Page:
46 bundles of shingles
3 turtle vents, 6 batches of edging, 4 rolls of tar paper, and various other roof-related materials
2 bathroom shower rods
2 new shower curtains
1 stubbed toe

Neighbor update: Susie's "honey" Joe mowed my lawn for me while I was away! I knew I liked that lady, and her leg tattoos.

Wednesday, June 23, 2010

Free Goat, Marking Territory, and the Bishop next door

My search for a lawn mower on all the discount sources in Salt Lake didn't turn up very much, but I did find a listing for a free goat on Craig's List. The real question is, would a goat count as an energy efficient upgrade, and could I write it off on my taxes?

Today, I felt for the first time like the house was really mine. I think this may have been because I finally brought some toilet paper into the place, (for the functioning toilet, not the one that causes the waterfall in the basement) and there is something very primal about peeing in your own house. Now it's mine: I peed in it.

Along with marking my territory, I mopped and dusted, and moved in the first of many boxes.

Neighbor update: Susie, my middle-aged next door neighbor with the leg tattoos, is going to be awesome. She is a special ed teacher in West Valley and is very excited about getting a Spaniel-Heeler mix puppy. There is also a young 30-something single woman living by herself at the end of the street who already has a puppy who also seems like a potential ally in the neighborhood. Word has it that the guy with the wind-chime porch is a very friendly Bishop.

Tuesday, June 22, 2010

Houses need water, but not too much

The Public Services Department in Salt Lake City is housed in one of the most interesting pieces of architecture in the city. This isn't saying much, since Salt Lake seems to be thoroughly uninterested in preserving the Old and regularly knocks down Old Things in order to put up much less interesting New ones. In any case, it was one building I knew how to reach, since Jason and I scoped it out one night after eating Nacho Mamas at the Vertical Diner, which is in the same neighborhood. The conversation went something like this:
Jason: What the heck IS that?
Me: I don't know.
Jason: Let's go find out.

And that's how I ended up learning where the Public Services Department is located, so I was feeling pretty good about myself when I set off to go there today, to sign up for garbage, recycling, water and sewer service.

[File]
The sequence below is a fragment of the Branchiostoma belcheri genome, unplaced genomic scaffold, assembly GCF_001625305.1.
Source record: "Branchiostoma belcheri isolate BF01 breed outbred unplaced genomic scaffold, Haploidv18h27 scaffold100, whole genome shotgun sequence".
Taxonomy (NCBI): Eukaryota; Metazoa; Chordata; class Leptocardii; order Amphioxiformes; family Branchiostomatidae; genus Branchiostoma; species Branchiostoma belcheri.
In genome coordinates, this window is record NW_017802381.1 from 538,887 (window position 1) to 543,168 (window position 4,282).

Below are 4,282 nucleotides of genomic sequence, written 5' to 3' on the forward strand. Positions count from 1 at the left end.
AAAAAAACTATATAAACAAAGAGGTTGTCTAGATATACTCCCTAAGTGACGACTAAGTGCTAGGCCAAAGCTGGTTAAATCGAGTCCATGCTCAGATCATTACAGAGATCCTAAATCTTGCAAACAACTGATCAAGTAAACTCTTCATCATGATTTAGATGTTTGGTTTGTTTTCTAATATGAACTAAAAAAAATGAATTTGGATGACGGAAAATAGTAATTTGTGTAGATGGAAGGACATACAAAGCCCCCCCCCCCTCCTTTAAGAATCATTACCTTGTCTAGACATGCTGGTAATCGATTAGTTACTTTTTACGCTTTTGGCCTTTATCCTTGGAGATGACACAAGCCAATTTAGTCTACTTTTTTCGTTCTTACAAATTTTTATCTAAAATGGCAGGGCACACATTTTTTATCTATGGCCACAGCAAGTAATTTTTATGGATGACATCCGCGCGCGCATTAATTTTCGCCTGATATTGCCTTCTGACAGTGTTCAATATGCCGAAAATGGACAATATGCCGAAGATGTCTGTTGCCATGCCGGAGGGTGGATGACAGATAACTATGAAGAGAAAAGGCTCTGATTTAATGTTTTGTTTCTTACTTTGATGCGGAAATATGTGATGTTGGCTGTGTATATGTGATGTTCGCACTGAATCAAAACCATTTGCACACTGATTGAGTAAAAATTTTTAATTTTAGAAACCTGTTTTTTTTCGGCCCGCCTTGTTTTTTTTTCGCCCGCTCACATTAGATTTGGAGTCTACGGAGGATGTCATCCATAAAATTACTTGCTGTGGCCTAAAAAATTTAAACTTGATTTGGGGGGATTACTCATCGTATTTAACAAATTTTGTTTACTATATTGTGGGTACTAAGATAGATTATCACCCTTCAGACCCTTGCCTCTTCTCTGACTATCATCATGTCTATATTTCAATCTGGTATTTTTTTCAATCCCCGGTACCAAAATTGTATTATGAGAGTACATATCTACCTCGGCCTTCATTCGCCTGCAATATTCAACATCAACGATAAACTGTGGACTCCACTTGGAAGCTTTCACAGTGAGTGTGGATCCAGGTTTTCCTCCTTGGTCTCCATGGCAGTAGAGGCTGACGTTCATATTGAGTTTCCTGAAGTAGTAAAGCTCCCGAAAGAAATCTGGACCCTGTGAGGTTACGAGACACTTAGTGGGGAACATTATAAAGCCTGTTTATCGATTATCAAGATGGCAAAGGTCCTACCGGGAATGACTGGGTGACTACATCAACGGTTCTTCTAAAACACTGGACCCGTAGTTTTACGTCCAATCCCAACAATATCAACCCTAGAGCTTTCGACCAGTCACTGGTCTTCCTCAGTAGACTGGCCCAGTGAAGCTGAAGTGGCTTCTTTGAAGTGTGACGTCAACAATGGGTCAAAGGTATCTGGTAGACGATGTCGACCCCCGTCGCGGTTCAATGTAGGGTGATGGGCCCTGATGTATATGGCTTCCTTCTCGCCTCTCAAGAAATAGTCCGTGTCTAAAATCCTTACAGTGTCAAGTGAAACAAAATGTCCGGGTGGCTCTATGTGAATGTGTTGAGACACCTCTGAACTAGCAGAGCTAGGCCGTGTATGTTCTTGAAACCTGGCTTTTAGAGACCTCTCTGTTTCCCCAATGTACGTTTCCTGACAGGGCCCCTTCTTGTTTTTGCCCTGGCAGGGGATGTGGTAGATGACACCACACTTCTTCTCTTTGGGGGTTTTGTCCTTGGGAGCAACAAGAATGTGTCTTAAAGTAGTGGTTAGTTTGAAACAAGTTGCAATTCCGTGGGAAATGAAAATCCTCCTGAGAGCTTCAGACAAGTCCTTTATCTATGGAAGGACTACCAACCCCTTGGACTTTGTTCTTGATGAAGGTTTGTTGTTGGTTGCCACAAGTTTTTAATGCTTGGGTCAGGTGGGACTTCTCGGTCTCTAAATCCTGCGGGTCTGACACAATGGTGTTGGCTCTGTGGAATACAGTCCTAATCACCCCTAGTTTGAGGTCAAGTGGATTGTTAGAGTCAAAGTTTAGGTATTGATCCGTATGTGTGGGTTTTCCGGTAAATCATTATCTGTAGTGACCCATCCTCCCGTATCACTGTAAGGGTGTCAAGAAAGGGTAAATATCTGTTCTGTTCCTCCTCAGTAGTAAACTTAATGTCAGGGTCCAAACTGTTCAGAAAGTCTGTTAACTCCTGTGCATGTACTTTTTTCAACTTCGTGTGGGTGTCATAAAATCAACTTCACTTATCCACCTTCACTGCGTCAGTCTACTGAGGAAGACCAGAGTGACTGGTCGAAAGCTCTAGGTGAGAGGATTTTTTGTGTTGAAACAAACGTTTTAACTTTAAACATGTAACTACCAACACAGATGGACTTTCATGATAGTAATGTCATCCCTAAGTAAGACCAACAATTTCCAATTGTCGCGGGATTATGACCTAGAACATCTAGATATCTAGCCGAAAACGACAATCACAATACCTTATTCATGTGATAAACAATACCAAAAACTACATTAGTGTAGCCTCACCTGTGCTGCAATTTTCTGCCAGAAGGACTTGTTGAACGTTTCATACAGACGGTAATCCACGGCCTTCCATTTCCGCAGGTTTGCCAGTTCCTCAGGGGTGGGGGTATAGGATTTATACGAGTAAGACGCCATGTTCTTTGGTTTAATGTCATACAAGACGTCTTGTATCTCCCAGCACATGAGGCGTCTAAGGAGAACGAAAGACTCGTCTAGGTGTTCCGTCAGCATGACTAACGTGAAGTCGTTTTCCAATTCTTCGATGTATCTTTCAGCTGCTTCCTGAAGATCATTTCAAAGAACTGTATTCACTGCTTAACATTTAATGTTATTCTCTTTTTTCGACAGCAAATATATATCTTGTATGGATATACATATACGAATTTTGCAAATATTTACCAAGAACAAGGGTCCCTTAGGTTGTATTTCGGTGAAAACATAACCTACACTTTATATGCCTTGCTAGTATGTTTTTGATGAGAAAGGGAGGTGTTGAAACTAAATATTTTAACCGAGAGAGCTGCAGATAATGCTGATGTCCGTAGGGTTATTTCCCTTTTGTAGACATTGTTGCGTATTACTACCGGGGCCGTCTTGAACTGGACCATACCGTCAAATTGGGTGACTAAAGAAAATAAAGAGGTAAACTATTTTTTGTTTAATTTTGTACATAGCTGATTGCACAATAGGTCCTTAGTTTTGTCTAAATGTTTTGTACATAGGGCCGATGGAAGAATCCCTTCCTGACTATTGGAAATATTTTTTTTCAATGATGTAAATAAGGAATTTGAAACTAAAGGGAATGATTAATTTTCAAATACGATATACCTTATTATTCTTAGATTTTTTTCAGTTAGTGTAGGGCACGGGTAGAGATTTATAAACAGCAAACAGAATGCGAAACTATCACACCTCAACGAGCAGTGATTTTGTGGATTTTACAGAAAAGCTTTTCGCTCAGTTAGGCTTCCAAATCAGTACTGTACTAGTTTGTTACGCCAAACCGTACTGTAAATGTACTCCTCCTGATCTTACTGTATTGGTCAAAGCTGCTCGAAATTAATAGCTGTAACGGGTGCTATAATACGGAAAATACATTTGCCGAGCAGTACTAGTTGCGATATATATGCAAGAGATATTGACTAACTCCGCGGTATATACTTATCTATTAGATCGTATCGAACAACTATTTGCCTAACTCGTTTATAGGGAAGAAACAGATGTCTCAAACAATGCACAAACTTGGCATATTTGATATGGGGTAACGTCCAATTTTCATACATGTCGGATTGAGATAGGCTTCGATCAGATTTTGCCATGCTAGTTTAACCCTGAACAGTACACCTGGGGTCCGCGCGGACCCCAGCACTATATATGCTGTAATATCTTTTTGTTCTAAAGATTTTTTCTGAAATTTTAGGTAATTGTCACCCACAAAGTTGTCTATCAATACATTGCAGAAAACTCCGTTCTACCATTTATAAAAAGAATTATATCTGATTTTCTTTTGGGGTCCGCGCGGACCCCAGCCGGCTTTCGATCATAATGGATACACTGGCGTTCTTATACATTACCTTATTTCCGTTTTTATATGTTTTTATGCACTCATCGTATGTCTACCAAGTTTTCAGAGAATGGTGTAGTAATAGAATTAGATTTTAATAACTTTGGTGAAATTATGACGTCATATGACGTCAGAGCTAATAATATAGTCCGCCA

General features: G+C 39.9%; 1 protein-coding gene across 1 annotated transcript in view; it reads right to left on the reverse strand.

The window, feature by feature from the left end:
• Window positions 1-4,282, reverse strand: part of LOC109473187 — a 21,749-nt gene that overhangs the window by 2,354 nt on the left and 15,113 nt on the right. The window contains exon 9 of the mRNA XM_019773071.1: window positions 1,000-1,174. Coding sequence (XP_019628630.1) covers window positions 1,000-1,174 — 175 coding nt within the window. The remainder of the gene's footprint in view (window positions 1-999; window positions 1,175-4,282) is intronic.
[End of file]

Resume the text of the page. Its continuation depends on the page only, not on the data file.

The Public Utilities people inside told me that my water was already turned on, which was surprising, seeing as no water comes out the faucets. I somehow remarkably remembered where the water valve for the whole house is, probably because it is located in the worst possible spot, in the not-the-slightest-bit finished part of the basement where you have to scramble up the concrete embanked foundation, sucking in your stomach to get past the furnace and then trying not to get insulation in your hair when you crawl on hands and knees over the dirt to get to the Very Important Faucet. When I twisted it, it made gurgling noises, but nothing dramatic happened. I took this as a good sign.

Later on, as I was uninstalling and re-installing a doorknob and deadbolt combination for the 3rd time (turns out it doesn't work unless you put all the bits in the right places), I heard a dripping sound. I did the Hobbit basement limbo in record speed to get down there and to my horror, saw water dripping from the floor above. Luckily, it was not a pipe, but rather a Failure To Stop Filling situation in a toilet upstairs. Turning off the toilet seems to have stopped the water from flooding my bathroom floor and running into the basement. Gosh.

Neighbor update: There are young looking people across the street, who look like they own there own house and don't live in anybody's basement. This is promising.